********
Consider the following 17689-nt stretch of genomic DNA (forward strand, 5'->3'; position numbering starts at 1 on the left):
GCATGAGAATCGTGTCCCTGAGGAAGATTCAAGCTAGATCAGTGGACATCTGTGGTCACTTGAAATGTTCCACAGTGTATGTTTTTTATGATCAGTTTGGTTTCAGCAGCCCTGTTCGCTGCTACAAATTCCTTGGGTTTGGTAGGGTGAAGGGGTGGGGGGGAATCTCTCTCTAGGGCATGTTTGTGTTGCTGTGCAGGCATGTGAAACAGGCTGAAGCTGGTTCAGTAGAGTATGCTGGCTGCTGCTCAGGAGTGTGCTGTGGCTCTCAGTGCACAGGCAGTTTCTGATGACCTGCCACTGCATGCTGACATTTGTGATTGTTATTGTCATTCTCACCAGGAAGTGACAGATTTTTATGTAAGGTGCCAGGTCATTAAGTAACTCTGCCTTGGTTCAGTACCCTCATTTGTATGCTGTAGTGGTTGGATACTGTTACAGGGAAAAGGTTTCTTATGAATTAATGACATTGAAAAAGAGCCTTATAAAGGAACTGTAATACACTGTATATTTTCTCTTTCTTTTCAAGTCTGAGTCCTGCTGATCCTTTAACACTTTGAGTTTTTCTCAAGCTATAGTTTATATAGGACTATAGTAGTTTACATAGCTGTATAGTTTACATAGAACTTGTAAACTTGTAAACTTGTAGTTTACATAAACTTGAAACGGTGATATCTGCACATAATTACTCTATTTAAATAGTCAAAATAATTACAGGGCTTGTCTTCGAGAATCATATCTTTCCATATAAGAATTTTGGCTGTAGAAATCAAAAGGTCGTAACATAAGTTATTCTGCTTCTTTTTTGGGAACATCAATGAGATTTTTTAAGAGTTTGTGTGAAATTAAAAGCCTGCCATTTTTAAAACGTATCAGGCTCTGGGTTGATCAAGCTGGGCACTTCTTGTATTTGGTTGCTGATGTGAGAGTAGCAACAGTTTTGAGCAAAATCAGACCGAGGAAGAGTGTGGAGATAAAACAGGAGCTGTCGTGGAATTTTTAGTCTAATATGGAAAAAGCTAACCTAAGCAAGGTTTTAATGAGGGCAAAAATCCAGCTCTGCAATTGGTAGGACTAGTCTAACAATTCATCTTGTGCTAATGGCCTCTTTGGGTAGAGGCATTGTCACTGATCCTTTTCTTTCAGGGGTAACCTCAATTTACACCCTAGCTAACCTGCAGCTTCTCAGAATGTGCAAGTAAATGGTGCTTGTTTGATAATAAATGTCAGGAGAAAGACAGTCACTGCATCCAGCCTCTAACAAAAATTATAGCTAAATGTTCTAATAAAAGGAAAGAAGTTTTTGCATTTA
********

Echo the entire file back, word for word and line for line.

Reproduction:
Consider the following 17689-nt stretch of genomic DNA (forward strand, 5'->3'; position numbering starts at 1 on the left):
GCATGAGAATCGTGTCCCTGAGGAAGATTCAAGCTAGATCAGTGGACATCTGTGGTCACTTGAAATGTTCCACAGTGTATGTTTTTTATGATCAGTTTGGTTTCAGCAGCCCTGTTCGCTGCTACAAATTCCTTGGGTTTGGTAGGGTGAAGGGGTGGGGGGGAATCTCTCTCTAGGGCATGTTTGTGTTGCTGTGCAGGCATGTGAAACAGGCTGAAGCTGGTTCAGTAGAGTATGCTGGCTGCTGCTCAGGAGTGTGCTGTGGCTCTCAGTGCACAGGCAGTTTCTGATGACCTGCCACTGCATGCTGACATTTGTGATTGTTATTGTCATTCTCACCAGGAAGTGACAGATTTTTATGTAAGGTGCCAGGTCATTAAGTAACTCTGCCTTGGTTCAGTACCCTCATTTGTATGCTGTAGTGGTTGGATACTGTTACAGGGAAAAGGTTTCTTATGAATTAATGACATTGAAAAAGAGCCTTATAAAGGAACTGTAATACACTGTATATTTTCTCTTTCTTTTCAAGTCTGAGTCCTGCTGATCCTTTAACACTTTGAGTTTTTCTCAAGCTATAGTTTATATAGGACTATAGTAGTTTACATAGCTGTATAGTTTACATAGAACTTGTAAACTTGTAAACTTGTAGTTTACATAAACTTGAAACGGTGATATCTGCACATAATTACTCTATTTAAATAGTCAAAATAATTACAGGGCTTGTCTTCGAGAATCATATCTTTCCATATAAGAATTTTGGCTGTAGAAATCAAAAGGTCGTAACATAAGTTATTCTGCTTCTTTTTTGGGAACATCAATGAGATTTTTTAAGAGTTTGTGTGAAATTAAAAGCCTGCCATTTTTAAAACGTATCAGGCTCTGGGTTGATCAAGCTGGGCACTTCTTGTATTTGGTTGCTGATGTGAGAGTAGCAACAGTTTTGAGCAAAATCAGACCGAGGAAGAGTGTGGAGATAAAACAGGAGCTGTCGTGGAATTTTTAGTCTAATATGGAAAAAGCTAACCTAAGCAAGGTTTTAATGAGGGCAAAAATCCAGCTCTGCAATTGGTAGGACTAGTCTAACAATTCATCTTGTGCTAATGGCCTCTTTGGGTAGAGGCATTGTCACTGATCCTTTTCTTTCAGGGGTAACCTCAATTTACACCCTAGCTAACCTGCAGCTTCTCAGAATGTGCAAGTAAATGGTGCTTGTTTGATAATAAATGTCAGGAGAAAGACAGTCACTGCATCCAGCCTCTAACAAAAATTATAGCTAAATGTTCTAATAAAAGGAAAGAAGTTTTTGCATTTA